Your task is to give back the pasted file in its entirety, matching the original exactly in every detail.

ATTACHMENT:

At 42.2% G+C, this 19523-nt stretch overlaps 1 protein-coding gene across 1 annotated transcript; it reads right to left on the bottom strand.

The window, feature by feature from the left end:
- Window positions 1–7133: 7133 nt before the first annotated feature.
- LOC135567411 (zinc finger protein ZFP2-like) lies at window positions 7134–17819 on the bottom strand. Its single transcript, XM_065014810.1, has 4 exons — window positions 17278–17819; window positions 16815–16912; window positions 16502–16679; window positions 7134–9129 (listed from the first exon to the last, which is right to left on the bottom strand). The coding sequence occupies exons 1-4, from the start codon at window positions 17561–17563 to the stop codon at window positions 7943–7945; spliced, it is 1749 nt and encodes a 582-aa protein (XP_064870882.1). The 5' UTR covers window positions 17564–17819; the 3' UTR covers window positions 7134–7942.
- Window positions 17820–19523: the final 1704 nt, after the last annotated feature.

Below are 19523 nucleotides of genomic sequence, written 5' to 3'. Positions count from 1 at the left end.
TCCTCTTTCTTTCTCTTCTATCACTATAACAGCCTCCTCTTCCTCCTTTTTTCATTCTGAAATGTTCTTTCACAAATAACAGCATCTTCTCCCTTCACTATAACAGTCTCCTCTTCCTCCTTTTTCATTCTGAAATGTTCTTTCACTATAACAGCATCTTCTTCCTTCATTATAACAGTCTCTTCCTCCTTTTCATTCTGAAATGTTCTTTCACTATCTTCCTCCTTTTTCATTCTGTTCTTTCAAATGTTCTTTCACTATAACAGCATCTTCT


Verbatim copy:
At 42.2% G+C, this 19523-nt stretch overlaps 1 protein-coding gene across 1 annotated transcript; it reads right to left on the bottom strand.

The window, feature by feature from the left end:
- Window positions 1–7133: 7133 nt before the first annotated feature.
- LOC135567411 (zinc finger protein ZFP2-like) lies at window positions 7134–17819 on the bottom strand. Its single transcript, XM_065014810.1, has 4 exons — window positions 17278–17819; window positions 16815–16912; window positions 16502–16679; window positions 7134–9129 (listed from the first exon to the last, which is right to left on the bottom strand). The coding sequence occupies exons 1-4, from the start codon at window positions 17561–17563 to the stop codon at window positions 7943–7945; spliced, it is 1749 nt and encodes a 582-aa protein (XP_064870882.1). The 5' UTR covers window positions 17564–17819; the 3' UTR covers window positions 7134–7942.
- Window positions 17820–19523: the final 1704 nt, after the last annotated feature.

Below are 19523 nucleotides of genomic sequence, written 5' to 3'. Positions count from 1 at the left end.
TCCTCTTTCTTTCTCTTCTATCACTATAACAGCCTCCTCTTCCTCCTTTTTTCATTCTGAAATGTTCTTTCACAAATAACAGCATCTTCTCCCTTCACTATAACAGTCTCCTCTTCCTCCTTTTTCATTCTGAAATGTTCTTTCACTATAACAGCATCTTCTTCCTTCATTATAACAGTCTCTTCCTCCTTTTCATTCTGAAATGTTCTTTCACTATCTTCCTCCTTTTTCATTCTGTTCTTTCAAATGTTCTTTCACTATAACAGCATCTTCT